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Shell’s Inadequate Oil Spill Response Plans Threaten America’s Arctic

Oil and ice don’t mix. Shell's inadequate oil spill response plans put the Arctic at risk
July 10, 2012
Anchorage, AK  — 

A coalition of conservation organizations filed a lawsuit today in Alaska federal court challenging the federal government’s approval of Shell Oil Company’s Chukchi and Beaufort Sea oil spill response plans.

A large lead develops north of Point Hope in the Chukchi Sea during sea ice breakup in late May. Chukchi Sea, Alaska. (Florian Schulz / visionsofthewild.com)
A large lead develops north of Point Hope in the Chukchi Sea during sea ice breakup in late May. Chukchi Sea, Alaska.
(Florian Schulz / visionsofthewild.com)

The plans, approved by the Bureau of Safety and Environmental Enforcement (BSEE), describe how the company says it will prepare for and respond to a major oil spill caused by exploration drilling in America’s Arctic Ocean. Shell’s drill rigs are headed for the Arctic right now and could be in place in a matter of weeks. A decision in this lawsuit would be the first in a challenge to offshore oil spill response plans in the United States.

Following is a statement from the above-listed organizations:

“We have been forced to court to make sure the Arctic Ocean is protected and Shell is prepared, as mandated by law. BSEE rubber-stamped plans that rely on unbelievable assumptions, include equipment that has never been tested in Arctic conditions, and ignore the very real possibility that a spill could continue through the winter. The agency has not met minimum legal standards to be sure that Shell’s plans could be effective and that Shell has sufficient boats, resources, and spill responders to remove a ‘worst-case’ oil spill in the Arctic Ocean to the ‘maximum extent practicable.’ Even after Deepwater Horizon, Interior Secretary Salazar brushed aside concerns about Shell’s spill response capabilities, stating recently that ‘there is not going to be an oil spill.’

The American people deserve more. There have been no tests of spill response equipment in US Arctic waters since 2000 and those equipment tests were ‘a failure.’ Today, Shell relies on much of that same equipment, and bases its plans on the assumption that it will clean up more than 90 percent of any spilled oil. Even in relatively favorable conditions, less than 10 percent of spilled oil was recovered after the Deepwater Horizon and Exxon Valdez spills. In the Arctic, sea ice, harsh weather, high seas, darkness and wind may render even that level of cleanup impossible.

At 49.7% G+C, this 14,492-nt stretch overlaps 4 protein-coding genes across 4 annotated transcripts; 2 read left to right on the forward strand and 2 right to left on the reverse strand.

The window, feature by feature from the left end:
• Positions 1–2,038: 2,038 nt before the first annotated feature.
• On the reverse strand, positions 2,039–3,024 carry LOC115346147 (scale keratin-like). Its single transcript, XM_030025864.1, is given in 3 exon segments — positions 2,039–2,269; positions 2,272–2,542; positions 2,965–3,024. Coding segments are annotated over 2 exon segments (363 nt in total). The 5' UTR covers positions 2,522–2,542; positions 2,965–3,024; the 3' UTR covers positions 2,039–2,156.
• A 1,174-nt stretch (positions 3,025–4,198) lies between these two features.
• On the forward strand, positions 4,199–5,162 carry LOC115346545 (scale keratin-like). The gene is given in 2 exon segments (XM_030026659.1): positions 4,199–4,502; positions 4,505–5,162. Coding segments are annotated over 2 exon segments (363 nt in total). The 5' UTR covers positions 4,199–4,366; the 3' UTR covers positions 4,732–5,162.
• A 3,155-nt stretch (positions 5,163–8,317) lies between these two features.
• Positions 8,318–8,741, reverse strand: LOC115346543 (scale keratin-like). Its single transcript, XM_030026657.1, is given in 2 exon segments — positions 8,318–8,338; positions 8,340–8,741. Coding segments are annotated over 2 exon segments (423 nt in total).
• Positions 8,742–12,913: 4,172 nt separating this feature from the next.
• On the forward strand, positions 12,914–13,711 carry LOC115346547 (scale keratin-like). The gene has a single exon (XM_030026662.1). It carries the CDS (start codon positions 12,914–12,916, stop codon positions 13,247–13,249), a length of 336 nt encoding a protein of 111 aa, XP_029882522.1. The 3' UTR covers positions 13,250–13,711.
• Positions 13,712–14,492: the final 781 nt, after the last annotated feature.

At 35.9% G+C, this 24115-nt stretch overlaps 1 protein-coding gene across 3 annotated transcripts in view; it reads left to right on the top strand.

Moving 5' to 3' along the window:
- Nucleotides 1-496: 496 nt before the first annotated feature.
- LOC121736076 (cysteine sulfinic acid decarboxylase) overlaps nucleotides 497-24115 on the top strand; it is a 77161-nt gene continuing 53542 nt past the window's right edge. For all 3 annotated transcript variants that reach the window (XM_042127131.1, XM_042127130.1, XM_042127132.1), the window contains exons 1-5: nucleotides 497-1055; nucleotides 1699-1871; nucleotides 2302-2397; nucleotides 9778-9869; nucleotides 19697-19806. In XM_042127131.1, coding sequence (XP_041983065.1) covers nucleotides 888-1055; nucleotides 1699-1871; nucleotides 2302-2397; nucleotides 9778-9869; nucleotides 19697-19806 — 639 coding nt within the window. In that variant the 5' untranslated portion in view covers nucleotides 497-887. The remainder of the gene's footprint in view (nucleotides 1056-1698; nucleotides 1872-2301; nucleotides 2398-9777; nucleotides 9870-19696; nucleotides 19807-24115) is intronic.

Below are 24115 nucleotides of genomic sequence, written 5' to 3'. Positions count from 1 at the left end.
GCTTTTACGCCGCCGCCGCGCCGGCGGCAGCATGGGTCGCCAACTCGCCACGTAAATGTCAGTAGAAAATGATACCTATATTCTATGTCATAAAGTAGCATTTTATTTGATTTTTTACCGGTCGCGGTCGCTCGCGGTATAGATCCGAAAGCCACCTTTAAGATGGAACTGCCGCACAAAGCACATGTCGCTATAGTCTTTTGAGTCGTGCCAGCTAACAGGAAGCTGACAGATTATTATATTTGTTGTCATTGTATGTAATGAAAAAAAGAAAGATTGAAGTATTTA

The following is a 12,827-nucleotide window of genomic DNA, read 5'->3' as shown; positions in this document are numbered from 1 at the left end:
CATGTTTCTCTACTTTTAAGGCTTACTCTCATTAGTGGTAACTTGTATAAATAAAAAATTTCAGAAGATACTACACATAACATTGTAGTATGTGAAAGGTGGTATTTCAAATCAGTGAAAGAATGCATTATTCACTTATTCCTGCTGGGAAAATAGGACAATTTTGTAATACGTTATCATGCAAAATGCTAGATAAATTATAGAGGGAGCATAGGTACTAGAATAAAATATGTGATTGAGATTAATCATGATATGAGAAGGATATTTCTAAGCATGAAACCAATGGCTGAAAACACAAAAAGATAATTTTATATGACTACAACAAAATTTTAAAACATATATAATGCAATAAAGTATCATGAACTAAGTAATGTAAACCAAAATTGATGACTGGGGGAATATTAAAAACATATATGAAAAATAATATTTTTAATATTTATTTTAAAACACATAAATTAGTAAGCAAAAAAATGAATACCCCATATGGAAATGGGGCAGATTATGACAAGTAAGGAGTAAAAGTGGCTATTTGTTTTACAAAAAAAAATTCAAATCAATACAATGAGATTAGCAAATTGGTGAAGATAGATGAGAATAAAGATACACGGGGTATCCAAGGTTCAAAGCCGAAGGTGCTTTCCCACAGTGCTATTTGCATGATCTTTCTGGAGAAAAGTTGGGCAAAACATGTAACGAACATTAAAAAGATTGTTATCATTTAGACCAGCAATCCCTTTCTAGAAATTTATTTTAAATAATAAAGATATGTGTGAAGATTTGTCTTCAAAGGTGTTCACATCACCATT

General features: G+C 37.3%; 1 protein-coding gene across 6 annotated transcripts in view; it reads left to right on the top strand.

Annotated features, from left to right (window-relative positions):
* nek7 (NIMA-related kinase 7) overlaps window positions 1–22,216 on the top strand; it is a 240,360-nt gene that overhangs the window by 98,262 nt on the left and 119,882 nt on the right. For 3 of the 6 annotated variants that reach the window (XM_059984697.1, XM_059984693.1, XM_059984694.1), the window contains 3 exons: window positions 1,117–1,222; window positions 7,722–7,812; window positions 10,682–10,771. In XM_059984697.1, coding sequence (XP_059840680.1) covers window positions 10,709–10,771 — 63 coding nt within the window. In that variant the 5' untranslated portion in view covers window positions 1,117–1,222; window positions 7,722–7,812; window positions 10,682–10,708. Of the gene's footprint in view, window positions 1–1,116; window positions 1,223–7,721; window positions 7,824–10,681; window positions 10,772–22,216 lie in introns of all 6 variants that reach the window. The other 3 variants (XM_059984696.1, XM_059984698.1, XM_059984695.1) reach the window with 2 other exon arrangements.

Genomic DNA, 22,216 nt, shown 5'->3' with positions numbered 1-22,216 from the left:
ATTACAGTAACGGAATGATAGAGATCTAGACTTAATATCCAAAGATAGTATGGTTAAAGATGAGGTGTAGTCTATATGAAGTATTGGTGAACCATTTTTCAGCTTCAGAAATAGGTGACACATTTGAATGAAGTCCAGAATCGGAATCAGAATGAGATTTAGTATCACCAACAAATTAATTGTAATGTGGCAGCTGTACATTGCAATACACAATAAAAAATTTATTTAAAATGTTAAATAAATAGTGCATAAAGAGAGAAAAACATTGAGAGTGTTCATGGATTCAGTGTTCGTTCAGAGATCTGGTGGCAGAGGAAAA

When pushed to explain this assumption, Shell quickly back-pedaled and said that it will not ‘recover,’ but only ‘encounter’ spilled oil—despite the legal requirement to ‘remove’ spilled oil and the fact that the company has used the unrealistic 90 percent projection to justify its choice of vessels and other equipment to protect the shoreline. The company similarly appears to be back-tracking on commitments it made to the Coast Guard for vessel safety and preparedness.

Similarly, BSEE violated the law when it approved spill response plans that do not describe all available spill response resources. For example, Shell has publicly touted its Arctic containment system, but the spill plans approved by BSEE not only do not include that system, but they also fail to explain why Shell expects the system to work in the Arctic Ocean. Nor has the agency ensured that the company is prepared for a late season spill that could continue unabated through the winter. There is a very real possibility that winter sea ice could close in and shut down spill response leaving a blowout uncontrolled for eight or more months.

BSEE also signed off on the response plans without a basic understanding of the consequences of the spill response choices Shell made. For example, the agency never considered the effects of Shell’s proposal to apply chemical dispersants in the Arctic Ocean, including threats to fish, birds, and marine mammals, among them the endangered bowhead whale.

As this lawsuit moves forward, we will continue to seek opportunities to work with local Arctic communities, governmental entities, industry, and others toward a shared vision for the Arctic, and we will not be distracted or intimidated by aggressive or litigious actions taken by companies like Shell. Nor will we allow them to take shortcuts around established review processes and standards. We cannot allow the future of the Arctic Ocean to be risked on the hope that nothing will go wrong.

The plaintiffs in this case are Alaska Wilderness League, Center for Biological Diversity, Greenpeace, National Audubon Society, Natural Resources Defense Council, Ocean Conservancy, Oceana, Pacific Environment and Sierra Club. They are represented by Earthjustice.

Read the complaint.


Contact:
Kari Birdseye, Earthjustice, (415) 217-2098
Emilie Surrusco, Alaska Wilderness League, (202) 544-5205
Rebecca Noblin, Center for Biological Diversity, (907) 274-1110
Travis Nichols, Greenpeace, (206) 802-8498
David J. Ringer, National Audubon Society (212) 979-3062
Bob Keefe, Natural Resources Defense Council, (202) 289-2373
Michael LeVine, Oceana (907) 723-0136
Andrew Hartsig, Ocean Conservancy (907) 229-1690
Colleen Keane, Pacific Environment (206) 734-9300
Virginia Cramer, Sierra Club (804) 225-9113, ext. 102